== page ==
Geologists solve puzzle that could predict valuable rare earth element deposits

Geologists solve puzzle that could predict valuable rare earth element deposits
Pioneering new research has helped geologists solve a long-standing puzzle that could help pinpoint new, untapped concentrations of some the most valuable rare earth deposits. Credit: Michael Anenburg, ANU.

Pioneering new research has helped geologists solve a long-standing puzzle that could help pinpoint new, untapped concentrations of some the most valuable rare earth deposits.


A team of geologists, led by Professor Frances Wall from the Camborne School of Mines, have discovered a new hypothesis to predict where rare earth elements neodymium and dysprosium could be found.

The elements are among the most sought after, because they are an essential part of digital and clean energy manufacturing, including magnets in large wind turbines and electric cars motors.

For the new research, scientists conducted a series of experiments that showed sodium and potassium—rather than chlorine or fluorine as previously thought—were the key ingredients for making these rare earth elements soluble.

This is

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Geologists solve puzzle that could predict valuable rare earth element deposits — ScienceDaily

Pioneering new research has helped geologists solve a long-standing puzzle that could help pinpoint new, untapped concentrations of some the most valuable rare earth deposits.

A team of geologists, led by Professor Frances Wall from the Camborne School of Mines, have discovered a new hypothesis to predict where rare earth elements neodymium and dysprosium could be found.

The elements are among the most sought after, because they are an essential part of digital and clean energy manufacturing, including magnets in large wind turbines and electric cars motors.

For the new research, scientists conducted a series of experiments that showed sodium and potassium — rather than chlorine or fluorine as previously thought — were the key ingredients for making these rare earth elements soluble.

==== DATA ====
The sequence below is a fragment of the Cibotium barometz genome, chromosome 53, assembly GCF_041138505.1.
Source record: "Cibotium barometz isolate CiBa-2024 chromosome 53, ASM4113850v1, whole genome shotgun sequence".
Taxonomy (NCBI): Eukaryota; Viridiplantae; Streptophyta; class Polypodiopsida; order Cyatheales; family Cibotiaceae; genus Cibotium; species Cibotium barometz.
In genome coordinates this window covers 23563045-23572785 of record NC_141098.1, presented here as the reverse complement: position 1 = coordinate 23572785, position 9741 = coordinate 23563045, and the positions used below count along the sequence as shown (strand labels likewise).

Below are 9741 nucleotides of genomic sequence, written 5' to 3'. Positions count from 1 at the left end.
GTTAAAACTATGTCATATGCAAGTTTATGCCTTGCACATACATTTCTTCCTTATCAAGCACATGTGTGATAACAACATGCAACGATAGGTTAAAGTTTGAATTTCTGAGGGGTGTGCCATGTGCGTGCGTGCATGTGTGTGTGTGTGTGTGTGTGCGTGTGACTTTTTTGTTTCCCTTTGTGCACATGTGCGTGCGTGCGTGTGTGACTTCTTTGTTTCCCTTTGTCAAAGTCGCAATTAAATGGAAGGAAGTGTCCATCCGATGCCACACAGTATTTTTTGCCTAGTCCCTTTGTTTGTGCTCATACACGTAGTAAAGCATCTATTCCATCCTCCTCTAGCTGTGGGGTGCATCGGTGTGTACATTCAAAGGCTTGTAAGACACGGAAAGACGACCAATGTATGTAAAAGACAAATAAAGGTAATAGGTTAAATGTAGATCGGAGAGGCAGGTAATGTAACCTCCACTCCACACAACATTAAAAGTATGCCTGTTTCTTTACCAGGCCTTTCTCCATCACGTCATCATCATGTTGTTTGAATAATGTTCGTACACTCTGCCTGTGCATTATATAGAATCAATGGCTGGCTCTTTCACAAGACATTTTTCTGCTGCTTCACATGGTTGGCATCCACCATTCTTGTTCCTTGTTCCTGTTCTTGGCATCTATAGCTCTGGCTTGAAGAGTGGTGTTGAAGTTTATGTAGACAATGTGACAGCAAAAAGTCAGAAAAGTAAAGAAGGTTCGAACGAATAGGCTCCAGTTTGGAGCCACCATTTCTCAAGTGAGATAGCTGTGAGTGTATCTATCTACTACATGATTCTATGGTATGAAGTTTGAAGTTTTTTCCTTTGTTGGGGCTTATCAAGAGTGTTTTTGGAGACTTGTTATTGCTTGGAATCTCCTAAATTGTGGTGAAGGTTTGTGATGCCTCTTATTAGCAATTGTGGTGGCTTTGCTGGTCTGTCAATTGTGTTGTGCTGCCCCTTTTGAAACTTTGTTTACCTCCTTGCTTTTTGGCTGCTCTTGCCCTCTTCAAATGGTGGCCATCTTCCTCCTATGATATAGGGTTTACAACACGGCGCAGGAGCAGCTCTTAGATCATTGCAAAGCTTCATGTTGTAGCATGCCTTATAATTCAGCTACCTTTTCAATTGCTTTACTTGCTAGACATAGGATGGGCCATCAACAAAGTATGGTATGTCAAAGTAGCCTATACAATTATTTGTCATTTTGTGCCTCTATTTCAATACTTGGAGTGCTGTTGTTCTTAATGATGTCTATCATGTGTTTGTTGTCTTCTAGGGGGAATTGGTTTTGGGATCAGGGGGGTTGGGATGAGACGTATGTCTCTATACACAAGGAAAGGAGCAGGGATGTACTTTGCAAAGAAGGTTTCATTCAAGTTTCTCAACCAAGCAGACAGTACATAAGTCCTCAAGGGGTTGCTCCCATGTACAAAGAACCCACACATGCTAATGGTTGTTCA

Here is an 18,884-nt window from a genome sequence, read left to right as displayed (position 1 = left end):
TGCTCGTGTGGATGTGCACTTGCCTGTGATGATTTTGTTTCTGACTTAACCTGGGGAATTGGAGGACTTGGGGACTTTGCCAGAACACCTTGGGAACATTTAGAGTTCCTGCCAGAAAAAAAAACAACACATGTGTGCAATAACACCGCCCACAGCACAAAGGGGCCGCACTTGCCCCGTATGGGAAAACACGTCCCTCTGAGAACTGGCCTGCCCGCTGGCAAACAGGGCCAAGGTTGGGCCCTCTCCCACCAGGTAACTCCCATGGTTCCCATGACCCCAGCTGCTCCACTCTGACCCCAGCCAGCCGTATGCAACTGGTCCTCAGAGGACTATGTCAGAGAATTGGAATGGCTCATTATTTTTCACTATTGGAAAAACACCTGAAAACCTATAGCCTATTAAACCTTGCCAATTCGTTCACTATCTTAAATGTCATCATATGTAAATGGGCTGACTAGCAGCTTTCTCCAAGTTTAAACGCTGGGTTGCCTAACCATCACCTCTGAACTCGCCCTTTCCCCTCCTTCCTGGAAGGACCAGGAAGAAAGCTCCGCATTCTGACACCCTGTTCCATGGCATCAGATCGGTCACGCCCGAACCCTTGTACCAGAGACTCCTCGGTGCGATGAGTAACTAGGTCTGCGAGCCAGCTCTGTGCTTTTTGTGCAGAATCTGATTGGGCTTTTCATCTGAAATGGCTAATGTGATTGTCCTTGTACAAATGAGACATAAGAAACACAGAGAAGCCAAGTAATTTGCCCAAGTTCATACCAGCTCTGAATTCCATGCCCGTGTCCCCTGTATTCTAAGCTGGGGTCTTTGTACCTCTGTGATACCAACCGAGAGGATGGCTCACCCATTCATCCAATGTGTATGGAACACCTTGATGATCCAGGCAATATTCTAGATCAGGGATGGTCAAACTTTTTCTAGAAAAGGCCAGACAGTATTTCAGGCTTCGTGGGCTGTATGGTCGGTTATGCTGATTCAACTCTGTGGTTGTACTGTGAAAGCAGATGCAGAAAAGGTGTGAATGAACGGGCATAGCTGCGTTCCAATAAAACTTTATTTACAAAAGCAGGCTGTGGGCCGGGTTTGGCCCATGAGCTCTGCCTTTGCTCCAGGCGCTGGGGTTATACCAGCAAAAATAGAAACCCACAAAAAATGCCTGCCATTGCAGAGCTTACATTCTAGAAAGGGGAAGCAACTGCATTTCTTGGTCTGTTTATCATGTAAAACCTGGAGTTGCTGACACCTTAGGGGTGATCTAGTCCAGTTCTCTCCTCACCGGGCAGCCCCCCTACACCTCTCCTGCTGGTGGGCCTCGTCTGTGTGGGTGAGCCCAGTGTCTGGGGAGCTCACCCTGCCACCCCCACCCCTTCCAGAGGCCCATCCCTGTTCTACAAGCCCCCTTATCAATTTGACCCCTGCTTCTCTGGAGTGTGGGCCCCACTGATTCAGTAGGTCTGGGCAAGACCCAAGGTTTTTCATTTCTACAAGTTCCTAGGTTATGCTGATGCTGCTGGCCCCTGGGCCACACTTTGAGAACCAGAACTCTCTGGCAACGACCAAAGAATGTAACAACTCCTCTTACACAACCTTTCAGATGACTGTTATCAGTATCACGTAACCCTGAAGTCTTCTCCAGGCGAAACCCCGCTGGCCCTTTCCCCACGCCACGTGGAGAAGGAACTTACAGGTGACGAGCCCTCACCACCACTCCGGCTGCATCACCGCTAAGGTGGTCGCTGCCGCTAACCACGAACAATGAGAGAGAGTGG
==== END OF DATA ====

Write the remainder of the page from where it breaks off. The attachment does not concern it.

This is crucial as it determines whether they crystalise — making them fit for extraction — or stayed dissolved in fluids.

The experiments could therefore allow geologists

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A new technology skill every worker needs to be more valuable: Former Goldman Sachs CFO

  • Former Goldman Sachs CFO and CIO Martin Chavez says all workers in the future should be prepared to learn some form of coding. 
  • LinkedIn data shows that there’s been a recent boom in users taking introductory coding courses online, with increases as high as 500% in the past year.
  • But the Wall Street executive recently told CNBC that for most workers the key is to learn an algorithmic, problem-solving way of thinking, rather than becoming an actual computer coder. 

Wall Street won’t be ruled by code, but algos will guide career choices: Former Goldman CFO

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Martin Chavez served in more than one major role during his Goldman Sachs career, including chief financial officer and chief information officer, and those experiences were prime opportunities for the self-described “quant” to learn a valuable lesson about the future of work and technology. 

Wall Street will not be

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A new tech skill all workers need to be valuable: Former Goldman CFO

Martin Chavez served in more than one major role during his Goldman Sachs career, including chief financial officer and chief information officer, and those experiences were prime opportunities for the self-described “quant” to learn a valuable lesson about the future of work and technology. 

Wall Street will not be run by computer code alone, he says, but the rise of algorithms in financial services is a lesson in why most workers will need to become familiar with computer code if they want to be valuable to their organizations.

“Not everyone needs to be a coder,” Chavez said. “The idea of coding is valuable and wonderful, but the idea everyone should learn to code? … I don’t know, but everyone does need to have an algorithmic data, problem-solving mindset. That is a baseline skill for every professional in the workplace, no matter what the role is,” the former Goldman Sachs top

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